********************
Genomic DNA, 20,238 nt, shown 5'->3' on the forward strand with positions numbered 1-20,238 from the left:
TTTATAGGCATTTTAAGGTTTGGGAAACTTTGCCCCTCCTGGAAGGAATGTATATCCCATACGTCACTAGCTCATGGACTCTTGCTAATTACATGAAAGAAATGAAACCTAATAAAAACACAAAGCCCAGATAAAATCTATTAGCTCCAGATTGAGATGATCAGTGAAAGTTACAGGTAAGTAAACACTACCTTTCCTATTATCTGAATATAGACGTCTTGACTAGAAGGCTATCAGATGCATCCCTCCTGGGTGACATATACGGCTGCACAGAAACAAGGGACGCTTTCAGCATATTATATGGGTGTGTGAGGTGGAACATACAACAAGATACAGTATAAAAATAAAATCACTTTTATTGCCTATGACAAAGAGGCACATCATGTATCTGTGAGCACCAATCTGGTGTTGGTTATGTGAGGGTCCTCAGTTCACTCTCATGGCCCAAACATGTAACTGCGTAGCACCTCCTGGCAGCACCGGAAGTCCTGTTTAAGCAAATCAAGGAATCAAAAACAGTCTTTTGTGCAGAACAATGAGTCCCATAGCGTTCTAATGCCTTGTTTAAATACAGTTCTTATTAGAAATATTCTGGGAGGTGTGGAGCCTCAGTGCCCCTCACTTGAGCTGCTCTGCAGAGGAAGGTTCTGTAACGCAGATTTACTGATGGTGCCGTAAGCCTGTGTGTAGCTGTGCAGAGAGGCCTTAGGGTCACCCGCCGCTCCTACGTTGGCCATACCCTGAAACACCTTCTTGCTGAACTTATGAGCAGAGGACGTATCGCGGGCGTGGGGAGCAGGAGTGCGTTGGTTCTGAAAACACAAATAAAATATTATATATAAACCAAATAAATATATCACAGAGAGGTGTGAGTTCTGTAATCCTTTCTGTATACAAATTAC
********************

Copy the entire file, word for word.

Genomic DNA, 20,238 nt, shown 5'->3' on the forward strand with positions numbered 1-20,238 from the left:
TTTATAGGCATTTTAAGGTTTGGGAAACTTTGCCCCTCCTGGAAGGAATGTATATCCCATACGTCACTAGCTCATGGACTCTTGCTAATTACATGAAAGAAATGAAACCTAATAAAAACACAAAGCCCAGATAAAATCTATTAGCTCCAGATTGAGATGATCAGTGAAAGTTACAGGTAAGTAAACACTACCTTTCCTATTATCTGAATATAGACGTCTTGACTAGAAGGCTATCAGATGCATCCCTCCTGGGTGACATATACGGCTGCACAGAAACAAGGGACGCTTTCAGCATATTATATGGGTGTGTGAGGTGGAACATACAACAAGATACAGTATAAAAATAAAATCACTTTTATTGCCTATGACAAAGAGGCACATCATGTATCTGTGAGCACCAATCTGGTGTTGGTTATGTGAGGGTCCTCAGTTCACTCTCATGGCCCAAACATGTAACTGCGTAGCACCTCCTGGCAGCACCGGAAGTCCTGTTTAAGCAAATCAAGGAATCAAAAACAGTCTTTTGTGCAGAACAATGAGTCCCATAGCGTTCTAATGCCTTGTTTAAATACAGTTCTTATTAGAAATATTCTGGGAGGTGTGGAGCCTCAGTGCCCCTCACTTGAGCTGCTCTGCAGAGGAAGGTTCTGTAACGCAGATTTACTGATGGTGCCGTAAGCCTGTGTGTAGCTGTGCAGAGAGGCCTTAGGGTCACCCGCCGCTCCTACGTTGGCCATACCCTGAAACACCTTCTTGCTGAACTTATGAGCAGAGGACGTATCGCGGGCGTGGGGAGCAGGAGTGCGTTGGTTCTGAAAACACAAATAAAATATTATATATAAACCAAATAAATATATCACAGAGAGGTGTGAGTTCTGTAATCCTTTCTGTATACAAATTAC